In this area of the country, you are still allowed to burn your fall leaves. Most areas of the cities in the US require you to bag the leaves, not burn them. I love the smell of burning leaves with the chill of the fall air! What could be better!
Need a cup of Java & check your emails?
Coffee houses come & go in this town, & Roscoe was a regular customer every morning. When the last one (the Frisky Goat) closed up, Roscoe finally decided to open up his own! Come here for a cup of java, a pastry, check your emails, and chat about guitars, motorcycles, or what's happening in town. There's a small deck in the back where locals get together for jam sessions - I think the "scheduled" jam is currently Friday afternoons, but that could change. His hours are approx. 7am til 2pm. There are other places in town to get coffee, but this is where the locals "in the know" go to get their caffeine fix!
aIn 1978, a retired school teacher named Jim Reed asked architect E. Fay Jones to design a place of worship for people who came to Eureka Springs. Jones created a masterpiece, a 48-foot tall wooden and glass chapel with 425 windows. It's beauty takes your breath away.
Two years later, in 1980, the chapel was opened to the public, and since then, over 5 million people have visited this sanctuary in the woods. I'm pleased to know that it has won many architectual awards, and the American Institute of Architects placed the Thorncrown Chapel 4th on its list of the top buildings of the 20th Century!
In 1989, the Thorncrown Worship Center was opened. It was also designed by E. Fay Jones, and it stands as "a sister building to Thorncrown Chapel." It has a 50 foot window and seats over 300 people. That's why so many people use it for weddings.
It is really impressive at night when you see reflections of the crosses in the chapel lights surrounding the building.
It was hard for me to conceive that there are over 6,00 square feet of glass! How appropriate that it sits atop over 100 tons of native stone and colored flagstone. Although it appears so majestic, it is really a very simple design. Because it is located in a spot where you have a marvelous view of the lovely Ozark hills, you somehow [or at least I did] feel closer to God.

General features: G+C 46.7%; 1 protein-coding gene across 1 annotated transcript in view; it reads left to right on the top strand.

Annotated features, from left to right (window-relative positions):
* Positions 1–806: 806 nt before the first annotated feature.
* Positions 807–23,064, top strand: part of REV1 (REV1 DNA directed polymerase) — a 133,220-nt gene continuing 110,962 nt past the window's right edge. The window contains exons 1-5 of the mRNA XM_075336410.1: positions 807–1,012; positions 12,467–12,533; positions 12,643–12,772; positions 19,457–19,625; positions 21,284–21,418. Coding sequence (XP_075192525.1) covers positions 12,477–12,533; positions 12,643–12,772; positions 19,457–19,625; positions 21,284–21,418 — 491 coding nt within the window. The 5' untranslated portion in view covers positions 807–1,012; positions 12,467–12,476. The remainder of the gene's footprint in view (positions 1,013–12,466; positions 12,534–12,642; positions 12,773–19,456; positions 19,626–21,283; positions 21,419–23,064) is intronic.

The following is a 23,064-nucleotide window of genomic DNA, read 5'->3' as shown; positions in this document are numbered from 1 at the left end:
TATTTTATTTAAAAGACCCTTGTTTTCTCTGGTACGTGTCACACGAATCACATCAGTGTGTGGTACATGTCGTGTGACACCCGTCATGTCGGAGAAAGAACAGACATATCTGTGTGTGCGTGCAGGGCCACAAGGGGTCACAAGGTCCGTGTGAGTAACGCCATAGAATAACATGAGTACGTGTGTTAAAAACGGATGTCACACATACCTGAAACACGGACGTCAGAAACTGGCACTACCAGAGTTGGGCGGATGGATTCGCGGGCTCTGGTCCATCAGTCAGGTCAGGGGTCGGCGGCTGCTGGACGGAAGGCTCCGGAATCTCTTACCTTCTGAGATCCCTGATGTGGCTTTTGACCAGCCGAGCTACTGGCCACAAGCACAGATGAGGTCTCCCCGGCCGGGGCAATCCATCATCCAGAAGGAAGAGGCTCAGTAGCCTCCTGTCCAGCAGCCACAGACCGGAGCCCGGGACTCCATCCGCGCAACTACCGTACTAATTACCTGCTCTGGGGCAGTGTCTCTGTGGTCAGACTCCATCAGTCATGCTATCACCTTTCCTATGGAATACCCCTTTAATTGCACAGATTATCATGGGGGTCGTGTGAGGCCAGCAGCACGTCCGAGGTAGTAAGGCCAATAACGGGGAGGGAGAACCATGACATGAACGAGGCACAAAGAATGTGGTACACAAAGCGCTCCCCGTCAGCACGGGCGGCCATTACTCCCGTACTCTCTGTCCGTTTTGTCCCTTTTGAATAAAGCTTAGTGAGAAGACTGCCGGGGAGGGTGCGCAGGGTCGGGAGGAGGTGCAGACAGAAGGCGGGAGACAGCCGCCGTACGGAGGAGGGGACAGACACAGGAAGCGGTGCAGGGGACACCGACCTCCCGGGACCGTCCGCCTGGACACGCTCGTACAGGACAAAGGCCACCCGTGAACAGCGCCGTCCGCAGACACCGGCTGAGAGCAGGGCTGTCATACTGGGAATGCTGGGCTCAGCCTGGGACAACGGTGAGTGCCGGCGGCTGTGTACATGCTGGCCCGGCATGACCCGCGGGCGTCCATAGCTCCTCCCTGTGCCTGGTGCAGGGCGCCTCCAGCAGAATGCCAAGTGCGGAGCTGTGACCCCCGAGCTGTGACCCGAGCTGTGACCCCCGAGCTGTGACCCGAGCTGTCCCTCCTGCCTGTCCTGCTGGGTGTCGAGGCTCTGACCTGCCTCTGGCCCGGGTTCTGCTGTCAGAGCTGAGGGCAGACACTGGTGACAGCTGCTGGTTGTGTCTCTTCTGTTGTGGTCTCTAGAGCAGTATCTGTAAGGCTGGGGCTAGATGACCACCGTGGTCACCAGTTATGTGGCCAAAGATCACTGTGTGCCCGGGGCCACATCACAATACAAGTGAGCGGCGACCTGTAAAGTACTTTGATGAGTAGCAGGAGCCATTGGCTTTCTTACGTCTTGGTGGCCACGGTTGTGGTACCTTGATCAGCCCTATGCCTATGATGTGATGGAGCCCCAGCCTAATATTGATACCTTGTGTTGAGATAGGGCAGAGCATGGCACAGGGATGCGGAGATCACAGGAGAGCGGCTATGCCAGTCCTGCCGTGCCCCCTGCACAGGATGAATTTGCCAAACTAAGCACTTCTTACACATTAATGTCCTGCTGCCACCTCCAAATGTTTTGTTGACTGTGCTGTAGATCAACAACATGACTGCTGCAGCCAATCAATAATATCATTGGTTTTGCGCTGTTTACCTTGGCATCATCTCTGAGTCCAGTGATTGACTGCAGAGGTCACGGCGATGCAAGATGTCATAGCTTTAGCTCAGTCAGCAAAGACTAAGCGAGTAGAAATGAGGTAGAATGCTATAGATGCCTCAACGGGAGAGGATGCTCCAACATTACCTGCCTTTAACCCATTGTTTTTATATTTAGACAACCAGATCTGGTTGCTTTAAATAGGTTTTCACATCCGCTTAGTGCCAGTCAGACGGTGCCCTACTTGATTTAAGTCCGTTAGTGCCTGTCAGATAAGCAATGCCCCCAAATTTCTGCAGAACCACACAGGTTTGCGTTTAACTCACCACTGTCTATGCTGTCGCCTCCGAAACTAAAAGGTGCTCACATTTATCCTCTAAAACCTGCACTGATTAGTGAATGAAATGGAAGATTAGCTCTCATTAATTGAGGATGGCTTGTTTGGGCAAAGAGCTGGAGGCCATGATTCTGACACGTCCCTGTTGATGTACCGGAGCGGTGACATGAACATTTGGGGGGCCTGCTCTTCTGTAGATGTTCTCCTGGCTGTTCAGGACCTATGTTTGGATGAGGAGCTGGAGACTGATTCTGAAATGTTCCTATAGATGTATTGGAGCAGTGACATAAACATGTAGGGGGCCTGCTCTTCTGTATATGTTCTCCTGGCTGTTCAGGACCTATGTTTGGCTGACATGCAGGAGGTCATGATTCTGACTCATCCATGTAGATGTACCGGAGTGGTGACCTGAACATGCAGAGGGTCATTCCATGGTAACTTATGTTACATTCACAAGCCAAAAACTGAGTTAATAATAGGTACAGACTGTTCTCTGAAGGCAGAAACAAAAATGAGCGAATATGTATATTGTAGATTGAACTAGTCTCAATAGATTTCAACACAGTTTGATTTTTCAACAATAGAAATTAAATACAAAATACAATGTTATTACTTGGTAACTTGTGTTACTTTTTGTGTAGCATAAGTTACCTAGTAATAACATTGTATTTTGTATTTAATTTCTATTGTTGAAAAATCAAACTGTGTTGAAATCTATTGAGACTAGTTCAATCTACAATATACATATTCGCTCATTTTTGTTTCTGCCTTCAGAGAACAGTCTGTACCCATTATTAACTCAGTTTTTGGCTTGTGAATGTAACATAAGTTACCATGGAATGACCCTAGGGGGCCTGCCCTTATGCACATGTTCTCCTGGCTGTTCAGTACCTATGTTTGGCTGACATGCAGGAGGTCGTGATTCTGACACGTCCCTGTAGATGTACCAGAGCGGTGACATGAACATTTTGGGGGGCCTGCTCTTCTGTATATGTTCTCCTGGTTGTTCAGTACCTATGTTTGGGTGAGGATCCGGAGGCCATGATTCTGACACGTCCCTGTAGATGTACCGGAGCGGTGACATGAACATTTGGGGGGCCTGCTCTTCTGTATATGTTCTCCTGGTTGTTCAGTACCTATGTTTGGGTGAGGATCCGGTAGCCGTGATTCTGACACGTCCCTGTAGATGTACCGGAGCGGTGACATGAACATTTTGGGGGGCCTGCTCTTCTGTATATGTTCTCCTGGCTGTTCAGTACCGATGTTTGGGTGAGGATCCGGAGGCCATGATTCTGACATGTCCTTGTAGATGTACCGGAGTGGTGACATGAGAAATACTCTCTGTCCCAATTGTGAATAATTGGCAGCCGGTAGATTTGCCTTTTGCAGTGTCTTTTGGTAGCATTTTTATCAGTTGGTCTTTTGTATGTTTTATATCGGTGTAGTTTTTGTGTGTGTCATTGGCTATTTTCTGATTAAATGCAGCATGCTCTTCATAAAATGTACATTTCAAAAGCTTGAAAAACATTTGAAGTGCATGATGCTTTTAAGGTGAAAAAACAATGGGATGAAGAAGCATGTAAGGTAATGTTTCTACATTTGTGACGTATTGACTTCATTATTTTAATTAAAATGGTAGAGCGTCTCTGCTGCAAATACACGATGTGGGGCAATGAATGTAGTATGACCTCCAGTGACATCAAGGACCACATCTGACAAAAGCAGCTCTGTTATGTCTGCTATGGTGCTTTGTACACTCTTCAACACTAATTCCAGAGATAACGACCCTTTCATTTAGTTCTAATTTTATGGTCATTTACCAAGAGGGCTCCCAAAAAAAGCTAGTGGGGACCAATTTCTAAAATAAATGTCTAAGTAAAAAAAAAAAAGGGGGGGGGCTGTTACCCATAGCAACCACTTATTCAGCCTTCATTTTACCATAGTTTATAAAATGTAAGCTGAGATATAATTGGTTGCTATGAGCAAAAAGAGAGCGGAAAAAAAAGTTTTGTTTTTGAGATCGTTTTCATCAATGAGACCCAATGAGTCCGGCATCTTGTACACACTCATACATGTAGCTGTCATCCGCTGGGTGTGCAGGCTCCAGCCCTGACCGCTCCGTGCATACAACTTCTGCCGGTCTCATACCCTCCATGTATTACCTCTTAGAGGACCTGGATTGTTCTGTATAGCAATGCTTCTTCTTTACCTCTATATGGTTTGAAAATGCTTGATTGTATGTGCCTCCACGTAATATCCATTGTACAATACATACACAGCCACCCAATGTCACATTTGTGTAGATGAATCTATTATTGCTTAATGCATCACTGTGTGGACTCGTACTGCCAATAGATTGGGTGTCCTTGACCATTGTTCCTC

Thorncrown Chapel is open daily from 9:00 a.m. to 5:00 p.m. It is FREE, but donations are accepted. There's plenty of parking. It's located on Highway 62 West, 3 miles outside of Eureka Springs.
I hope that if you decide to visit Thorncrown Chapel, you will be as inspired by its architecture, simplicity, and beauty as I was. I think you will also relish the added bonus of the natural beauty of the Ozark vista.
Steam RAilroad-ES & NA
This is on Main Street about 1 mile out of town. It has many old cars and engines there. Rides are 10-4 daily and cost is $12 for the 4 1/2 miles, or dinner trip is $36-38 and leaves at 5PM. This is the line that brought people to the springs since 1883. The trains are vintage from 1890's and the locomotive pulling the cars is from 1940. Runs are every 1 1/2 hours.
frankcanfly's new Eureka Springs Page
A great little historic town placed in a valley in NW Arkansas, Eureka Springs reminds me a little of Harper's Ferry, West Virginia
The first white settler to "discover" the healing springs is reputed to be Dr. Alvah Jackson, who used the healing waters to cure his son of an eye ailment in 1856. The waters were used at "Dr. Jackson's Cave Hospital" to care for combatants during the Civil War and, following the war, Dr. Jackson set up a brisk business selling "Dr. Jackson's Eye Water."
Eureka's miraculous cures remained a local marvel until 1879 when the doctor's friend and hunting companion Judge J.B. Saunders was cured of a crippling disease by a visit to Basin Spring, and subsequently put his considerable influence behind promoting the Springs to friends and family throughout the state.
The City of Eureka Springs was founded and named on July 4, 1879. By late 1879, the estimated population of Eureka Springs reached 10,000 people and in 1881, the town was declared a "City of the First Class," the fourth largest city in Arkansas.
The Eureka Springs Improvement Company was formed in 1882 to bring the railroad to the city and to develop amenities to service the growing visitor population. Thousands of residences and commercial structures were built in two short years. These structures still exist today--so rigorously preserved that the entire town of Eureka Springs is on the National Register of Historic Places.
In the Spring of 2001, Eureka Springs was named one of 12 "Distinctive Destinations" by the National Trust for Historic Preservation.